Digging Up the Past, in More Ways Than One

  • Playlist
  • Embed
    Embed <iframe src="http://www.npr.org/player/embed/11459799/11459827" width="100%" height="290" frameborder="0" scrolling="no">
The High Strung emulates The Who without losing sight of its own ideas.

The High Strung emulates The Who without losing sight of its own ideas. Craig W. Bengry hide caption

itoggle caption Craig W. Bengry

Wednesday's Pick

  • Song: "Gravedigger"
  • Artist: The High Strung
  • CD: Get the Guests
  • Genre: Rock

It must be tough for a band with a gleeful love of its record collection and an abundance of hyperactive ideas. If one isn't providing the overwhelming temptation to spit out slavish rehash after slavish rehash, the other often walks hand-in-hand with the philosophy that self-editing is for the artistically compromised.

But occasionally, the result is more like The High Strung on "Gravedigger," which seems to condense the entirety of The Who's Meaty Beaty Big And Bouncy into a single song. The guitars crunch and jangle simultaneously, with an acoustic guitar subtly adding weight. The drums pop and provide a mod underpinning. The bass thumps and whoops like "I'm A Boy" and "Happy Jack" before an Entwistlian climb at the end of the chorus.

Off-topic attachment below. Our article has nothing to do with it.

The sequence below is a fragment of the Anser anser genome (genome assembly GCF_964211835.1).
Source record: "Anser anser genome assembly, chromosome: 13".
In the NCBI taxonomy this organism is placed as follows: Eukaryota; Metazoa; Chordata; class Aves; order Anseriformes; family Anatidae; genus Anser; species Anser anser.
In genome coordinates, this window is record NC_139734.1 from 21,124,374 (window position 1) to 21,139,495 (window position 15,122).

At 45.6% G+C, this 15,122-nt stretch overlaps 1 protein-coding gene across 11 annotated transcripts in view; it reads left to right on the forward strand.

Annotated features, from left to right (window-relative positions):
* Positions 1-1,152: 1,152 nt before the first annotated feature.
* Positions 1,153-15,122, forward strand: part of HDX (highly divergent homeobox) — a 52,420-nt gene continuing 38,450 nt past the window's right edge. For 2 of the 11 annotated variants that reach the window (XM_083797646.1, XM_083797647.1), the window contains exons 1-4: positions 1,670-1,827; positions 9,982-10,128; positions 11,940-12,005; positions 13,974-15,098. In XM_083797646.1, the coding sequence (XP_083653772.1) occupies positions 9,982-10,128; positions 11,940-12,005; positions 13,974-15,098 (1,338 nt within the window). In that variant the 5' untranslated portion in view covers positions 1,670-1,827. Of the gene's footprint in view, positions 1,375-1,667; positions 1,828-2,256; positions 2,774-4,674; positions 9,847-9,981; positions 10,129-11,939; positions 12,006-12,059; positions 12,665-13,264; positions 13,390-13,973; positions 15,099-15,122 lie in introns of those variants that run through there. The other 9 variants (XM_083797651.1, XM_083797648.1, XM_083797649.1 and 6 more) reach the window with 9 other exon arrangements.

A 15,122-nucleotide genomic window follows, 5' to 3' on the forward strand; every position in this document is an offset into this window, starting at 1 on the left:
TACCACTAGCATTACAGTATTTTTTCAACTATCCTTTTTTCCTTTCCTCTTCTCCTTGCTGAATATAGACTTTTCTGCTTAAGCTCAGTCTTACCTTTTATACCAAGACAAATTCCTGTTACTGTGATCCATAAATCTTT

Better still, The High Strung shows both a richer appreciation for the finer points of the early Who and a sharper streak of originality by nailing the weirdness that lay at the core of many of Pete Townshend's songs. The title character, bored and frustrated with his work, toys with the facts of his charges' lives before learning that he may be next. By then, it's too late for poor Lisa Gorn, whose existence has been eradicated altogether. But at least she gets sung into oblivion in majestic harmony.

Listen to yesterday's 'Song of the Day.'

Purchase Featured Music

Get the Guests

Purchase Music

Purchase Featured Music

Album
Get the Guests
Artist
The High Strung

Your purchase helps support NPR Programming. How?

 

Comments

 

Please keep your community civil. All comments must follow the NPR.org Community rules and Terms of Use. NPR reserves the right to use the comments we receive, in whole or in part, and to use the commenter's name and location, in any medium. See also the Terms of Use, Privacy Policy and Community FAQ.